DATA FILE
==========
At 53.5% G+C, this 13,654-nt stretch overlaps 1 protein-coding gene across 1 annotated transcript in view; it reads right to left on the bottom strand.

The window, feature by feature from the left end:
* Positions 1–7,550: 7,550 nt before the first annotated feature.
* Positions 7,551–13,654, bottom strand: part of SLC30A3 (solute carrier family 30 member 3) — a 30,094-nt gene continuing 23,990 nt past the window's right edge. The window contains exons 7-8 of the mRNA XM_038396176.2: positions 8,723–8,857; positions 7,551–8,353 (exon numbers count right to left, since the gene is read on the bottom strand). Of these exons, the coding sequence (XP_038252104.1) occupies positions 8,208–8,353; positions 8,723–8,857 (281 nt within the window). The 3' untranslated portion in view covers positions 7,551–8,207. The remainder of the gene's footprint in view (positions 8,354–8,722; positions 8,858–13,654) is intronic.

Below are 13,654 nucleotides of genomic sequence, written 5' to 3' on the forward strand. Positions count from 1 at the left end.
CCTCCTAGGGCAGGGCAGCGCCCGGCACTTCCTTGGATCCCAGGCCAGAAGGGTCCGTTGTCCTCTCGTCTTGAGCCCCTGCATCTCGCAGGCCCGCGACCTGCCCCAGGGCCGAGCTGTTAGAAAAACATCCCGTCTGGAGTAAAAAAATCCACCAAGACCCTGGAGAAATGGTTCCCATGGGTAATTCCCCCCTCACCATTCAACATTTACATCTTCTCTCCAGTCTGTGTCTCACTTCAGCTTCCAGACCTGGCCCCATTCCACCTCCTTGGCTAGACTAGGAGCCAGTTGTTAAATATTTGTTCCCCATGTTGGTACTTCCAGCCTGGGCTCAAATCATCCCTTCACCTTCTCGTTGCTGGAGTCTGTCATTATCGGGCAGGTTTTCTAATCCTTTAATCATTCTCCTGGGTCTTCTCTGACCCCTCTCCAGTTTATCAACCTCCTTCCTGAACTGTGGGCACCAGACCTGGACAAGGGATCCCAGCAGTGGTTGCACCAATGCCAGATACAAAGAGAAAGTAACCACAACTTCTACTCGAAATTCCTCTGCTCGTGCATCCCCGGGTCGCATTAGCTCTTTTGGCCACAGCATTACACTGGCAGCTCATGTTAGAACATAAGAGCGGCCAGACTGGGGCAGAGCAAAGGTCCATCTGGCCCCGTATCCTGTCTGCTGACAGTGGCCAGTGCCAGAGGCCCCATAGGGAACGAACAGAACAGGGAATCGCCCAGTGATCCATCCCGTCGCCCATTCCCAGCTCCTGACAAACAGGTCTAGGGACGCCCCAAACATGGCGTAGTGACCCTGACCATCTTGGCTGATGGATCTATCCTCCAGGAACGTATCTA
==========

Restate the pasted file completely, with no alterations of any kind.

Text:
At 53.5% G+C, this 13,654-nt stretch overlaps 1 protein-coding gene across 1 annotated transcript in view; it reads right to left on the bottom strand.

The window, feature by feature from the left end:
* Positions 1–7,550: 7,550 nt before the first annotated feature.
* Positions 7,551–13,654, bottom strand: part of SLC30A3 (solute carrier family 30 member 3) — a 30,094-nt gene continuing 23,990 nt past the window's right edge. The window contains exons 7-8 of the mRNA XM_038396176.2: positions 8,723–8,857; positions 7,551–8,353 (exon numbers count right to left, since the gene is read on the bottom strand). Of these exons, the coding sequence (XP_038252104.1) occupies positions 8,208–8,353; positions 8,723–8,857 (281 nt within the window). The 3' untranslated portion in view covers positions 7,551–8,207. The remainder of the gene's footprint in view (positions 8,354–8,722; positions 8,858–13,654) is intronic.

Below are 13,654 nucleotides of genomic sequence, written 5' to 3' on the forward strand. Positions count from 1 at the left end.
CCTCCTAGGGCAGGGCAGCGCCCGGCACTTCCTTGGATCCCAGGCCAGAAGGGTCCGTTGTCCTCTCGTCTTGAGCCCCTGCATCTCGCAGGCCCGCGACCTGCCCCAGGGCCGAGCTGTTAGAAAAACATCCCGTCTGGAGTAAAAAAATCCACCAAGACCCTGGAGAAATGGTTCCCATGGGTAATTCCCCCCTCACCATTCAACATTTACATCTTCTCTCCAGTCTGTGTCTCACTTCAGCTTCCAGACCTGGCCCCATTCCACCTCCTTGGCTAGACTAGGAGCCAGTTGTTAAATATTTGTTCCCCATGTTGGTACTTCCAGCCTGGGCTCAAATCATCCCTTCACCTTCTCGTTGCTGGAGTCTGTCATTATCGGGCAGGTTTTCTAATCCTTTAATCATTCTCCTGGGTCTTCTCTGACCCCTCTCCAGTTTATCAACCTCCTTCCTGAACTGTGGGCACCAGACCTGGACAAGGGATCCCAGCAGTGGTTGCACCAATGCCAGATACAAAGAGAAAGTAACCACAACTTCTACTCGAAATTCCTCTGCTCGTGCATCCCCGGGTCGCATTAGCTCTTTTGGCCACAGCATTACACTGGCAGCTCATGTTAGAACATAAGAGCGGCCAGACTGGGGCAGAGCAAAGGTCCATCTGGCCCCGTATCCTGTCTGCTGACAGTGGCCAGTGCCAGAGGCCCCATAGGGAACGAACAGAACAGGGAATCGCCCAGTGATCCATCCCGTCGCCCATTCCCAGCTCCTGACAAACAGGTCTAGGGACGCCCCAAACATGGCGTAGTGACCCTGACCATCTTGGCTGATGGATCTATCCTCCAGGAACGTATCTA